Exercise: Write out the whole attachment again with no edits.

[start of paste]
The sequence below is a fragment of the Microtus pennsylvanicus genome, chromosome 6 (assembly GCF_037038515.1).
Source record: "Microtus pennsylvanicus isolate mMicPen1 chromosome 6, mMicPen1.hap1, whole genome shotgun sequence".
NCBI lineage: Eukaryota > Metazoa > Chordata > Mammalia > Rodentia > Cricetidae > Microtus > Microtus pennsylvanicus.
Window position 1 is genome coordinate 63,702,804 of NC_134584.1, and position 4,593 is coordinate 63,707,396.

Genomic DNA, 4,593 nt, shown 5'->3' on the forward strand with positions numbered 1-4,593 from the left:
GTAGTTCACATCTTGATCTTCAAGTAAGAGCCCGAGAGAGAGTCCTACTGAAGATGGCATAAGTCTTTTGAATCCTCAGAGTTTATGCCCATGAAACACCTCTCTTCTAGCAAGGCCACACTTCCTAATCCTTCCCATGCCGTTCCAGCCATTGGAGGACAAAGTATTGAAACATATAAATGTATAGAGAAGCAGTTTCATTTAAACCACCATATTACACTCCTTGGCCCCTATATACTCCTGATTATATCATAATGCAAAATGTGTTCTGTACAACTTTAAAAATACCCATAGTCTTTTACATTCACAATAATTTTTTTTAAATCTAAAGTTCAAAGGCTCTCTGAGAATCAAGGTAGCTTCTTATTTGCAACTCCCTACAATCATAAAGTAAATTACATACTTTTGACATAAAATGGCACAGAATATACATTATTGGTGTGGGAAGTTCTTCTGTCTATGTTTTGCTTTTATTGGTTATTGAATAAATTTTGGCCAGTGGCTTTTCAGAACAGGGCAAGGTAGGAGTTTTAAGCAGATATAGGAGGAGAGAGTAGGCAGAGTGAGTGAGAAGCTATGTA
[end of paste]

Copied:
The sequence below is a fragment of the Microtus pennsylvanicus genome, chromosome 6 (assembly GCF_037038515.1).
Source record: "Microtus pennsylvanicus isolate mMicPen1 chromosome 6, mMicPen1.hap1, whole genome shotgun sequence".
NCBI lineage: Eukaryota > Metazoa > Chordata > Mammalia > Rodentia > Cricetidae > Microtus > Microtus pennsylvanicus.
Window position 1 is genome coordinate 63,702,804 of NC_134584.1, and position 4,593 is coordinate 63,707,396.

Genomic DNA, 4,593 nt, shown 5'->3' on the forward strand with positions numbered 1-4,593 from the left:
GTAGTTCACATCTTGATCTTCAAGTAAGAGCCCGAGAGAGAGTCCTACTGAAGATGGCATAAGTCTTTTGAATCCTCAGAGTTTATGCCCATGAAACACCTCTCTTCTAGCAAGGCCACACTTCCTAATCCTTCCCATGCCGTTCCAGCCATTGGAGGACAAAGTATTGAAACATATAAATGTATAGAGAAGCAGTTTCATTTAAACCACCATATTACACTCCTTGGCCCCTATATACTCCTGATTATATCATAATGCAAAATGTGTTCTGTACAACTTTAAAAATACCCATAGTCTTTTACATTCACAATAATTTTTTTTAAATCTAAAGTTCAAAGGCTCTCTGAGAATCAAGGTAGCTTCTTATTTGCAACTCCCTACAATCATAAAGTAAATTACATACTTTTGACATAAAATGGCACAGAATATACATTATTGGTGTGGGAAGTTCTTCTGTCTATGTTTTGCTTTTATTGGTTATTGAATAAATTTTGGCCAGTGGCTTTTCAGAACAGGGCAAGGTAGGAGTTTTAAGCAGATATAGGAGGAGAGAGTAGGCAGAGTGAGTGAGAAGCTATGTA